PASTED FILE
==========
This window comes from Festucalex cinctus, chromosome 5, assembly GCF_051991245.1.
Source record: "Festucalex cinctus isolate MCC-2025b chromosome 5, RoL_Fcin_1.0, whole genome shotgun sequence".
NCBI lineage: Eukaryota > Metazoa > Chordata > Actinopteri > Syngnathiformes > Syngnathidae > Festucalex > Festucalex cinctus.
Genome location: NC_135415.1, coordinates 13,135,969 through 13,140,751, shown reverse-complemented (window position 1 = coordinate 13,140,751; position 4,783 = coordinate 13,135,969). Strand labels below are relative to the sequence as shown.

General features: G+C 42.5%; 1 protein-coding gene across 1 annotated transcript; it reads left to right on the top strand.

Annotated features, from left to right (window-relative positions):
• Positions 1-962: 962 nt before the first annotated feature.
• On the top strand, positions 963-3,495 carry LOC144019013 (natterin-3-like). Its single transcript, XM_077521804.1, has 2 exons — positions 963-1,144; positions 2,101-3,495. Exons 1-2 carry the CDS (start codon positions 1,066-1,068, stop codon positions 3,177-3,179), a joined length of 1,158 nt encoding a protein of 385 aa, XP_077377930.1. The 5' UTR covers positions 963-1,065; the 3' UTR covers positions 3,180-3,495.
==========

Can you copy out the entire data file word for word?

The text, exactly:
This window comes from Festucalex cinctus, chromosome 5, assembly GCF_051991245.1.
Source record: "Festucalex cinctus isolate MCC-2025b chromosome 5, RoL_Fcin_1.0, whole genome shotgun sequence".
NCBI lineage: Eukaryota > Metazoa > Chordata > Actinopteri > Syngnathiformes > Syngnathidae > Festucalex > Festucalex cinctus.
Genome location: NC_135415.1, coordinates 13,135,969 through 13,140,751, shown reverse-complemented (window position 1 = coordinate 13,140,751; position 4,783 = coordinate 13,135,969). Strand labels below are relative to the sequence as shown.

General features: G+C 42.5%; 1 protein-coding gene across 1 annotated transcript; it reads left to right on the top strand.

Annotated features, from left to right (window-relative positions):
• Positions 1-962: 962 nt before the first annotated feature.
• On the top strand, positions 963-3,495 carry LOC144019013 (natterin-3-like). Its single transcript, XM_077521804.1, has 2 exons — positions 963-1,144; positions 2,101-3,495. Exons 1-2 carry the CDS (start codon positions 1,066-1,068, stop codon positions 3,177-3,179), a joined length of 1,158 nt encoding a protein of 385 aa, XP_077377930.1. The 5' UTR covers positions 963-1,065; the 3' UTR covers positions 3,180-3,495.